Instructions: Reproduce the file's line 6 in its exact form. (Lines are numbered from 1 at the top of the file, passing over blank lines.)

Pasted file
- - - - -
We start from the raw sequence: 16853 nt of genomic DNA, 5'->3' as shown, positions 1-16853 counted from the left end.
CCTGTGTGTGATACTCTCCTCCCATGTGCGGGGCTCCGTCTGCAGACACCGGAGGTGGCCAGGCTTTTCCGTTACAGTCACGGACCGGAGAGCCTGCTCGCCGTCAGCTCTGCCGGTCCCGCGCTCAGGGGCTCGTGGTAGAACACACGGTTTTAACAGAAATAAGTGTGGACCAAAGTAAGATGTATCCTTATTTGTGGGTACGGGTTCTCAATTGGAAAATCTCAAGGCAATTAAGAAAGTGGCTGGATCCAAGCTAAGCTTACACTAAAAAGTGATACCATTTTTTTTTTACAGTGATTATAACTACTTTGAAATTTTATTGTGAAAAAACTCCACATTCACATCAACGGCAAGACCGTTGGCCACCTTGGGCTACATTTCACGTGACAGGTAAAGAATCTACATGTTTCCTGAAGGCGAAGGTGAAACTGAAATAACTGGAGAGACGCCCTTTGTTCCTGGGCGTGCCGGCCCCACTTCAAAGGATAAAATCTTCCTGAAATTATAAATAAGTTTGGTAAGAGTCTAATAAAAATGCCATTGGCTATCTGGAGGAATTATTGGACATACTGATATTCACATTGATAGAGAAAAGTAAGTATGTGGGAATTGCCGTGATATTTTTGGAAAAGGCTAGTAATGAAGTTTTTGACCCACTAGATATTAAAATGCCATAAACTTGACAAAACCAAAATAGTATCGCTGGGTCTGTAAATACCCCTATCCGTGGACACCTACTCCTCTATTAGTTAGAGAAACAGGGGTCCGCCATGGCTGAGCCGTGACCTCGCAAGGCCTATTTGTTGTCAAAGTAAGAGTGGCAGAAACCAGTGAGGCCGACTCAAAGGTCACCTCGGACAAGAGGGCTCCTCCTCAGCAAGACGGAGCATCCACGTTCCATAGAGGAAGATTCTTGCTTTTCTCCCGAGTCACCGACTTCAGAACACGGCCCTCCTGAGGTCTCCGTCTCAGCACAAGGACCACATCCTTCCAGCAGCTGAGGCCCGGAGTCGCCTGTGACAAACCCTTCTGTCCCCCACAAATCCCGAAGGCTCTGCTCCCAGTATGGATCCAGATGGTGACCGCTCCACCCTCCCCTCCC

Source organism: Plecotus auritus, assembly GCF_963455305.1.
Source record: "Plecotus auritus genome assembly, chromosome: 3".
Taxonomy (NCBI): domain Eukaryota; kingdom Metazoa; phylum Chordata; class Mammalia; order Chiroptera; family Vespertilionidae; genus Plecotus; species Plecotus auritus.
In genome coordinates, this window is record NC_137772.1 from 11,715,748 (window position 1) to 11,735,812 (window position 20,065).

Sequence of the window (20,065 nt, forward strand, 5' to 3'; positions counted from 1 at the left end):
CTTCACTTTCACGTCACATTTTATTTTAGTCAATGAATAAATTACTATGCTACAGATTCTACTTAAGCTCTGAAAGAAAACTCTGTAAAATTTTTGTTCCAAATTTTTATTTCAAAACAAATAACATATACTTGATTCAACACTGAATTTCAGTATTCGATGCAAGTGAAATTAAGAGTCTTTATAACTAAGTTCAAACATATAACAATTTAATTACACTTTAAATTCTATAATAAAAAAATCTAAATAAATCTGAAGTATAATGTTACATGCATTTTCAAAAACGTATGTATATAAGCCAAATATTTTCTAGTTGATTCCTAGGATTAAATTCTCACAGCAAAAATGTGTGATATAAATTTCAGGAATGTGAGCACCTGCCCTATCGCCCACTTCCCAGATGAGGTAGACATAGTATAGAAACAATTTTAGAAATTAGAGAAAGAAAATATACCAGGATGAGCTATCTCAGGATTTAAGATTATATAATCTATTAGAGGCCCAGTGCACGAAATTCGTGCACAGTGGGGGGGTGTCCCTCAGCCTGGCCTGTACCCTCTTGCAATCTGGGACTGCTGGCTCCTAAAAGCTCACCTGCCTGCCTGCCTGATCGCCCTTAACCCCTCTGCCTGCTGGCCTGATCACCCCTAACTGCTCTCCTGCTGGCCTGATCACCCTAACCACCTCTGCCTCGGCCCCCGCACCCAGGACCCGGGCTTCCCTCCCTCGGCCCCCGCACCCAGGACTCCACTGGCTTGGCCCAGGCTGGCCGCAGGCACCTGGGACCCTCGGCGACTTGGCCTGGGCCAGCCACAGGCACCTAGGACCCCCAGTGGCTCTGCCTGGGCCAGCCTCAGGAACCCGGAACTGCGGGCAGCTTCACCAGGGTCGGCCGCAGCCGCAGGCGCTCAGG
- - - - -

In genome coordinates, this window is record NC_137772.1 from 11,715,748 (window position 1) to 11,735,812 (window position 20,065).